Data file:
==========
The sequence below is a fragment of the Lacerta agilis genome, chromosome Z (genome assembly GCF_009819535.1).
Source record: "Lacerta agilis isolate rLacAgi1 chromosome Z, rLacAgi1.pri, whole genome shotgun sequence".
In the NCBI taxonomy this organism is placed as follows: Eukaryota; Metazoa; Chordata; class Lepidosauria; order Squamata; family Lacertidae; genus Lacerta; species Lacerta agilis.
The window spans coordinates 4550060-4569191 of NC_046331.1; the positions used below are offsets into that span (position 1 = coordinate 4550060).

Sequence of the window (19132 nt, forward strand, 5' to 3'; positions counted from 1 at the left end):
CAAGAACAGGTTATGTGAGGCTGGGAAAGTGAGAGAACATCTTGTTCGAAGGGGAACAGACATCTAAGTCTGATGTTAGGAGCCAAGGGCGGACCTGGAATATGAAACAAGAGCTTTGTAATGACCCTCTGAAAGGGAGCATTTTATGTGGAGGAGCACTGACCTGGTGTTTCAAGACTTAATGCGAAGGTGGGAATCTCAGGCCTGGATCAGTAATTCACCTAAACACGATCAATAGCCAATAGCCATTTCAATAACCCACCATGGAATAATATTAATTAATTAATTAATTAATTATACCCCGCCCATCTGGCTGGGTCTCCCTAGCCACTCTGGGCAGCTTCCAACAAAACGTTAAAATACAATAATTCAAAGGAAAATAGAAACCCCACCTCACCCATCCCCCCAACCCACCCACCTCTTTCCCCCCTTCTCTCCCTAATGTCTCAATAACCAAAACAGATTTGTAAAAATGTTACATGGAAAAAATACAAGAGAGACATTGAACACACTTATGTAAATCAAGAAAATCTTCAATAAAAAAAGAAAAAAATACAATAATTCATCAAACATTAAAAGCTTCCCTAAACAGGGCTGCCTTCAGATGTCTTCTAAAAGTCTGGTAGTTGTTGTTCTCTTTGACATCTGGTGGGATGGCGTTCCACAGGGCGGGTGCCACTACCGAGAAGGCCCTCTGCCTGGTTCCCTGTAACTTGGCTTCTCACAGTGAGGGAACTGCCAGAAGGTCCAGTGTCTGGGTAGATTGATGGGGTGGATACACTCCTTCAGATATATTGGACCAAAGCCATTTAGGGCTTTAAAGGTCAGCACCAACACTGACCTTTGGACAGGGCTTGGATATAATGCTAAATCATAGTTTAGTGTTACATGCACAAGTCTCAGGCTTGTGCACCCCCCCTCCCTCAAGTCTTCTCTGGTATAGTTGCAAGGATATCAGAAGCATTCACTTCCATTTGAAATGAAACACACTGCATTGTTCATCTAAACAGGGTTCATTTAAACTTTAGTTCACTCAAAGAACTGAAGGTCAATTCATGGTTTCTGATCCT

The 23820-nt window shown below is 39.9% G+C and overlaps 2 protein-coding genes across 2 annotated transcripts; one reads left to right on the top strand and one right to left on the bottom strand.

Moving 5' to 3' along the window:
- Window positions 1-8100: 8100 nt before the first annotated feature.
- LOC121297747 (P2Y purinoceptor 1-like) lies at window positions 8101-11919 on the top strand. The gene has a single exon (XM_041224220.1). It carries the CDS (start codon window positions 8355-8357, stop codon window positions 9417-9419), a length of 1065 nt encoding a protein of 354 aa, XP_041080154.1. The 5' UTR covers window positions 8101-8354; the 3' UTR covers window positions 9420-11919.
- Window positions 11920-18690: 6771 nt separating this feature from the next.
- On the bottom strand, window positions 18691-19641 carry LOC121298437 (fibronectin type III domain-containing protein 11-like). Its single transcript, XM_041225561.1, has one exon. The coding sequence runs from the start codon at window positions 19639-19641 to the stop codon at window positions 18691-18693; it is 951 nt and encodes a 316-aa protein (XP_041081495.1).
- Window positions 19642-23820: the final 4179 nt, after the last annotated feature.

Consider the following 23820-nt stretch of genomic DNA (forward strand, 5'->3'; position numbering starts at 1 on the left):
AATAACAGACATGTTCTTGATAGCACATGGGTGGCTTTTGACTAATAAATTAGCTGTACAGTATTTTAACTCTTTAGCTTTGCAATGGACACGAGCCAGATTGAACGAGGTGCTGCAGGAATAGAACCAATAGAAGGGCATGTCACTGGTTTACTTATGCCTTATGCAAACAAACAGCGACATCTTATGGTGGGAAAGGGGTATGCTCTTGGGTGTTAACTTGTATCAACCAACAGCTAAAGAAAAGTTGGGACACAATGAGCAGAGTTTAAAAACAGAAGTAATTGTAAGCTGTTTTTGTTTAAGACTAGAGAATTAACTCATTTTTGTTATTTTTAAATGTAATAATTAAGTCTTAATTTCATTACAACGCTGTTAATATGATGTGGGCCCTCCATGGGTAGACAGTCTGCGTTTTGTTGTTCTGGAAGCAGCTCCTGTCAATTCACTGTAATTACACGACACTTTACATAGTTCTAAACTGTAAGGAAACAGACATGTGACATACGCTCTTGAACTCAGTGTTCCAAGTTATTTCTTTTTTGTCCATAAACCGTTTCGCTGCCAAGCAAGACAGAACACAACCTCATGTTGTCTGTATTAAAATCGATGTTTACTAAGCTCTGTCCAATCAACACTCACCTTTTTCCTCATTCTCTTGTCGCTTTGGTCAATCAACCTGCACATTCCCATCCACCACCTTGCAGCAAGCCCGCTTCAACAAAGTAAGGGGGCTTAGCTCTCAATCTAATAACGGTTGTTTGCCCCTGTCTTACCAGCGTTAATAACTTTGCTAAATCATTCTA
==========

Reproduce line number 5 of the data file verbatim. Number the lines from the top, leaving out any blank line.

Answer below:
Sequence of the window (19132 nt, forward strand, 5' to 3'; positions counted from 1 at the left end):